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Apple free to take bite out of India after rule change
[NEW DELHI] The gleaming glass atriums and blue-clad "geniuses" that herald the arrival of an Apple store could soon be landing in India, after the government cleared the way for it to open in the rapidly growing smartphone market.
Before now, the Silicon Valley giant has been just a bit-player in the country of 1.2 billion, selling through local shops with none of its own.
It applied to open stores in January, but was reportedly rebuffed because of a diktat that states foreign retailers must source 30 per cent of their products locally.
But on Monday New Delhi relaxed the rules, just weeks after Apple chief Tim Cook toured India on a breathless charm offensive where he was pictured using Prime Minister Narendra Modi's gold iPhone to launch the premier's own app.
Companies making state-of-the-art technology - understood to include Apple - now have up to eight years to meet the sourcing requirements under a waiver, part of a push by India's pro-business government to attract foreign investment and create jobs.
For Apple, which saw iPhone sales dip for the first time ever in the second quarter due to slowing demand in China and the United States, India is a tantalising prospect.
While analysts say it currently accounts for only around one per cent of global iPhone sales, its giant population and low number of smartphone owners relative to its size mean it is a huge potential market.
"Apple has not really seen India as an important enough market in the past, but somewhere, the penny has dropped," Devangshu Dutta, chief executive of retail consultancy Third Eyesight, told AFP.
Apple's vast, hands-on stores are designed to become destinations in their own right, analysts say, luring potential customers with the promise they can play without buying.
"The store is not just a place to do business - it acts as a live billboard for the brand," Mr Dutta said.
Browsing mobile accessories in FutureWorld, a technology retailer in New Delhi's Connaught Place, Aryamaan Chauhan said he would "definitely" visit an Apple store if one opened in the city.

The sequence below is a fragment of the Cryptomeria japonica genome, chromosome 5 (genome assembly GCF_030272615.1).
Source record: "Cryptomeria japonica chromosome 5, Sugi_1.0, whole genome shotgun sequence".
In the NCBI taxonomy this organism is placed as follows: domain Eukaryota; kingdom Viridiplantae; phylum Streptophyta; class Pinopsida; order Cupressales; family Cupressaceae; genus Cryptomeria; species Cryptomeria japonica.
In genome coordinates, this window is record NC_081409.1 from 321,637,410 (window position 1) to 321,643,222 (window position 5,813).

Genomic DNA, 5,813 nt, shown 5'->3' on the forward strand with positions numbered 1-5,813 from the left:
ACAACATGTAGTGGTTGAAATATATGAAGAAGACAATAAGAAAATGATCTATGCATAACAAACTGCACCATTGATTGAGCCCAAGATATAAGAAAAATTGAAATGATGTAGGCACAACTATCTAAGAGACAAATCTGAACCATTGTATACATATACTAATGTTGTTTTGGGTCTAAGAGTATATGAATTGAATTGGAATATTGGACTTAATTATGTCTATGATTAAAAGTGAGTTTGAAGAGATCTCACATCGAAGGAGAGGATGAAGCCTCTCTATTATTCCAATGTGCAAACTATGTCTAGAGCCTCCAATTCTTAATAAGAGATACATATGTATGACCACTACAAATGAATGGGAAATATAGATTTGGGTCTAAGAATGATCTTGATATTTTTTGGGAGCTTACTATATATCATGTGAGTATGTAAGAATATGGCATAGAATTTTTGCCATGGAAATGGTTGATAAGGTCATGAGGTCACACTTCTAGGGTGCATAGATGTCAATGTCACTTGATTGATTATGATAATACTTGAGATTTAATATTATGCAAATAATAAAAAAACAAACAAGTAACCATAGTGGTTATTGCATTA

The 19-year-old IT student owns an Android smartphone, bought for about 20,000 rupees (S$396), but is considering switching loyalties.
"Money is what's stopping me. My budget is low, I can't afford it," Chauhan said.
"Now, I think most Indian people prefer Android but they are shifting. After graduation I will buy an iPhone."
With a basic iPhone starting at almost US$600 - more than in many countries, thanks to India's high taxes - they are wildly unaffordable for most in a nation where average incomes are less than US$1,600 a year.
Handsets costing under US$100 dominate the market, many of them made by Chinese manufacturers such as Xiaomi or Huawei.
"It won't become mass-market, (Apple) will always be a niche player. This is a very cost-conscious market," Vishal Tripathi, research director at Gartner, a technology research firm, told AFP.
"But there is a growing number of consumers who like Apple."
By pricing itself exclusively at the luxury end, Apple has distinguished its brand from arch-rival Samsung which has both low-cost and high-end phones.
"Indian consumers are always under the notion that more expensive means better and consider carrying an iPhone as more of a status symbol than anything," said Bhasker Canagaradjou, the head of Ipsos Business Consulting in India.
"The brand enjoys a very strong aspiration value, especially among the young population." For now, Apple has given no indication when or if it plans to open its own stores. But if it does, it will eventually have to meet strict sourcing rules as the government exhorts companies to manufacture in India.
The company will require factories that can produce its exacting, cutting-edge products - something India largely lacks.
"To create a local supply chain, it takes time. They will be able to operate stores and benefit from stores in the meantime," said Mr Dutta.
Foxconn, the major Taiwanese Apple supplier which also assembles products for Sony and Dell, is spending billions of dollars setting up factories in India.
The iPhone is not yet on the production line, but Mr Canagaradjou says he believes Apple could start manufacturing in India "in the next one or two years".
However, while its stores may arrive in India soon, analysts don't expect to see legions of Apple superfans camping out to buy new releases as they do in other countries any time soon.
"If someone is expecting a replication of how it is in other markets, people queueing up outside the stores from 3am, I don't think that's going to happen," said Tripathi of Gartner.
"In India, people prefer to sleep until late."